If you have a child with special needs, you know what an uphill battle it can be getting people see the ability in disability. Now imagine that your child is an adult—and the challenges both of you will face convincing people to hire him. I don’t dwell on this too much, since Max is still a kid, but it’s there in the back of my mind. The stats aren’t very reassuring: About 85 percent of adults with developmental disabilities did not have a paid job in the community between 2012 to 2013, per the most recent figures from National Core Indicators.
Aiming to change all that: the I’m In To Hire campaign that seeks to raise awareness about the lack of employment for people with intellectual and developmental disabilities—and get companies to take a pledge to support them. The campaign is spearheaded by Best Buddies International Founder Anthony K. Shriver and billionaire business magnate Carlos Slim. “People with IDD are incredibly talented, loyal, hard-working and driven individuals who have the ability to contribute to the workplace but unfortunately they are disproportionately unemployed in our nation and beyond,” said Shriver. “The impact individuals with IDD have made on our society is beyond exceptional and the workplace should be no different.”
Employers may be further convinced by the findings of a 2014 report, Employing People with Intellectual and Developmental Disabilities, done by the Institute for Corporate Productivity. Researchers surveyed major organizations who currently employ people with IDD. Their findings:
• 57% reported the addition of highly motivated employees who are good talent matches
• 43% said it produces measureable and observable business benefits
• 47% reported an inclusive culture attractive to talent pool
• 60% said it supports their diversity and inclusion strategy
Employers can pledge their support here, and Best Buddies will follow up to facilitate the hiring. You can show your support by tweeting or Facebook-posting one of these messages:
It’s more than the right thing to do. See the business benefits of employing people with intellectual and developmental disabilities: bit.ly/ImInToHire
I see people with special needs as skilled and employable and #ImInToHire for an inclusive workplace. RT to join me! bit.ly/ImInToHire
People with w/ intellectual and developmental disabilities build fantastic friendships and productive businesses. #ImInToHire, are you?
Our kids may be years away from job interviews and collecting paychecks, but we need to support initiatives like this for the sake of adults with disabilities and the adults our children will someday be. But it’s also an initiative that can benefit our children now. Anything that helps people better understand that people with special needs are capable brings us that much closer to a world that accepts and respects our kids.
The number-one job kids would like to have they grow up: superhero. That’s per a new poll of 3910 adults who are parents to children under age 10. Other career aspirations that top kids’ lists (in descending order): celebrity, doctor, President of the United States, teacher, prince/princess, astronaut, chef, police officer and Santa. (Apologies, Santa.)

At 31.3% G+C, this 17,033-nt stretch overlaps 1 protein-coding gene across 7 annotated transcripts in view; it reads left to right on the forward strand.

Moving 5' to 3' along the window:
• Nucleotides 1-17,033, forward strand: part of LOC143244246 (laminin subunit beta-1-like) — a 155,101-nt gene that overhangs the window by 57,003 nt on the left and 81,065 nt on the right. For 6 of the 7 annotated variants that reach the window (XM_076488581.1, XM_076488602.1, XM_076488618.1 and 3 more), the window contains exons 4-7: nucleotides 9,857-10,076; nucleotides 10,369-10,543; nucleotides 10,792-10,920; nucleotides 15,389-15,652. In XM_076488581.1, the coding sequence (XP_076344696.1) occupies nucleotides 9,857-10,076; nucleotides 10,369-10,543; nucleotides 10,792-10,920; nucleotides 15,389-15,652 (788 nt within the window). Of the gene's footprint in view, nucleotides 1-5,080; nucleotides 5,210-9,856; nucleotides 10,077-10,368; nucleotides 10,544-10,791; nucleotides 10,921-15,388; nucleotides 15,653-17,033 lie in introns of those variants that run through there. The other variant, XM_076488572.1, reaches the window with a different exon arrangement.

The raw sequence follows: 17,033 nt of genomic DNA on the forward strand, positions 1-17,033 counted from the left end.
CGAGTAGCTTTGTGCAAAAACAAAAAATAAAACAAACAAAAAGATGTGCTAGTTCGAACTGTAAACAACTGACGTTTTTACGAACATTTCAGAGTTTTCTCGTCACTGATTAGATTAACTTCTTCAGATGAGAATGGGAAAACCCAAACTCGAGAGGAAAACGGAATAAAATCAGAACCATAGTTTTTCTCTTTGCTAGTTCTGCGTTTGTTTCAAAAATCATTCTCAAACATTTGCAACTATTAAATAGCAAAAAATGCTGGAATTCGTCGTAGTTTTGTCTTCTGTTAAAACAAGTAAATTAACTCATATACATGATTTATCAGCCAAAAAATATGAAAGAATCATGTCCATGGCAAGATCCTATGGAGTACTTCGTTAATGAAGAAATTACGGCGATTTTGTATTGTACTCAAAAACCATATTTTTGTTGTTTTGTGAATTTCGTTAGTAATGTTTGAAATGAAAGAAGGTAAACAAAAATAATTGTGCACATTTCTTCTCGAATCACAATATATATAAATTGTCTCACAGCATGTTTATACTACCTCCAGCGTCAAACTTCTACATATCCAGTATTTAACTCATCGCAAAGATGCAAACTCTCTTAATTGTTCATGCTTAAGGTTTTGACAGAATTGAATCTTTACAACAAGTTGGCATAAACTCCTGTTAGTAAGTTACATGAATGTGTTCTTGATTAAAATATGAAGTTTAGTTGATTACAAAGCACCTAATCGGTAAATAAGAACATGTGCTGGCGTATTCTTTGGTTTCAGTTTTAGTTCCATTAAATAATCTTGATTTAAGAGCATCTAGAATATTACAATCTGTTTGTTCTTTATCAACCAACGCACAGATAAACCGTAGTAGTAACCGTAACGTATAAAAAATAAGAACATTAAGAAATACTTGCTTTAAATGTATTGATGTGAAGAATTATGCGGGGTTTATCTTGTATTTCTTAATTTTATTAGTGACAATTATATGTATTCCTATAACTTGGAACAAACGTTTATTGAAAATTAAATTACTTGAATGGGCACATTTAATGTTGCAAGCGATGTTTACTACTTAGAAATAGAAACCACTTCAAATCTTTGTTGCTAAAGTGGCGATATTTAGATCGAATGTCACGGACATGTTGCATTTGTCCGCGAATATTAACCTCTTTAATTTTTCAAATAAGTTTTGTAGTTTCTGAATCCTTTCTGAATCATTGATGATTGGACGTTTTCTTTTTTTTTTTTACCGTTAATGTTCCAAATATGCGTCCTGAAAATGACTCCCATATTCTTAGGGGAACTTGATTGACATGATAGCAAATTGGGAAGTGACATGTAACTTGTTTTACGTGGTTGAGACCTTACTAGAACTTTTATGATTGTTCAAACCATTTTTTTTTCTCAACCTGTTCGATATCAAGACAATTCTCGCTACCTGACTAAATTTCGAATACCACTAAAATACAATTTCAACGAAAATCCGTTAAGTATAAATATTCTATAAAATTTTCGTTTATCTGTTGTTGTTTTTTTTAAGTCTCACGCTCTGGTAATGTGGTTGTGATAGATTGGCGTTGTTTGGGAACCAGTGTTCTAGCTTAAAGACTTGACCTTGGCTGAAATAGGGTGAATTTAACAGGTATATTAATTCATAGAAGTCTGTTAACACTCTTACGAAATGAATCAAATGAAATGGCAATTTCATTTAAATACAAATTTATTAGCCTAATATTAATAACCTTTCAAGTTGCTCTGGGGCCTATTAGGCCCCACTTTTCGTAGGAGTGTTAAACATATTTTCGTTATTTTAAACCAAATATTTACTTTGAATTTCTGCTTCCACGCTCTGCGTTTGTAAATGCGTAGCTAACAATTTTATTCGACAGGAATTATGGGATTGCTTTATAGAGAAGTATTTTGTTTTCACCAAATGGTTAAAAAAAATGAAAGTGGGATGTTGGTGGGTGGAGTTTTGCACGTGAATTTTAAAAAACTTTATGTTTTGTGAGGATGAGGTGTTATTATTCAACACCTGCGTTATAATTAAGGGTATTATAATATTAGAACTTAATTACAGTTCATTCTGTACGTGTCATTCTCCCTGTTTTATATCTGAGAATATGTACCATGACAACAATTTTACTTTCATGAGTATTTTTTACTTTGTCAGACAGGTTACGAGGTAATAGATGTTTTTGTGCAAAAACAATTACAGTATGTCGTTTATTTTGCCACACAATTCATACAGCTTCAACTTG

The majority of parents, 65 percent, said they would like their children to someday follow in their career footsteps. Parents noted that the top things they believe are influencing their kids’ ambitions are TV shows and movies.
Both my kids think they know what they want to be when they grow up. Actually, with my son, it’s more like an obsession. We are not sure how or why Max decided on a career as a firefighter, but he talks about it all the time—and wears a plastic Fire Chief hat as often as he can (school and bathtime excluded). Max may have disabilities, but who am I to discourage him? Perhaps, someday, there will be a position for him in a fire department. For now, he is content to visit our local fire station every weekend. This past weekend, we took him to the FASNY Museum of Firefighting in Hudson, New York, and it was like he had reached nirvana, so blissful was he.
If I had answered that poll, conducted by Coupon Codes Pro, I would have said that parents are most likely shape their children’s career aspirations. My daughter wants to be a writer and editor when she grows up, just like Mommy. She’s started her own blog, and posts when she feels like it. I have to admit, I love it. I saw it coming: Back when she was little, one of her favorite games was for me to write out sentences that had spelling errors, and then she’d fix them with a pencil.
Whatever my kids do when they grow up is going to be fine with me, because it’s not something I can control. I do not know what the future holds for Max, both in terms of his development and the kind of work options that will exist for people with disabilities years from now. I do not know what my children’s interests will be when the time comes for them to choose jobs. Right now, I’m glad they’re taking an interest in work. Whatever career they ultimately choose, I just want them to be happy.
I recently found out about Touchless Toilet Technology from Kohler—a way to flush just by holding a hand over the tank lid, where a sensor has been placed. It’s really cool, and it seems like it would have been an excellent potty tool when I was training Max. Back then, both of us needed all the motivation and temptation that we could get. Max was day trained at school for a long time before he finally became so at home, at age 9. One key thing I learned: Parents have to be just as ready as the kids are. Potty-training a kid with special needs requires dedication, and if you’re not diligent about whatever tactic you try, your child won’t get into the groove.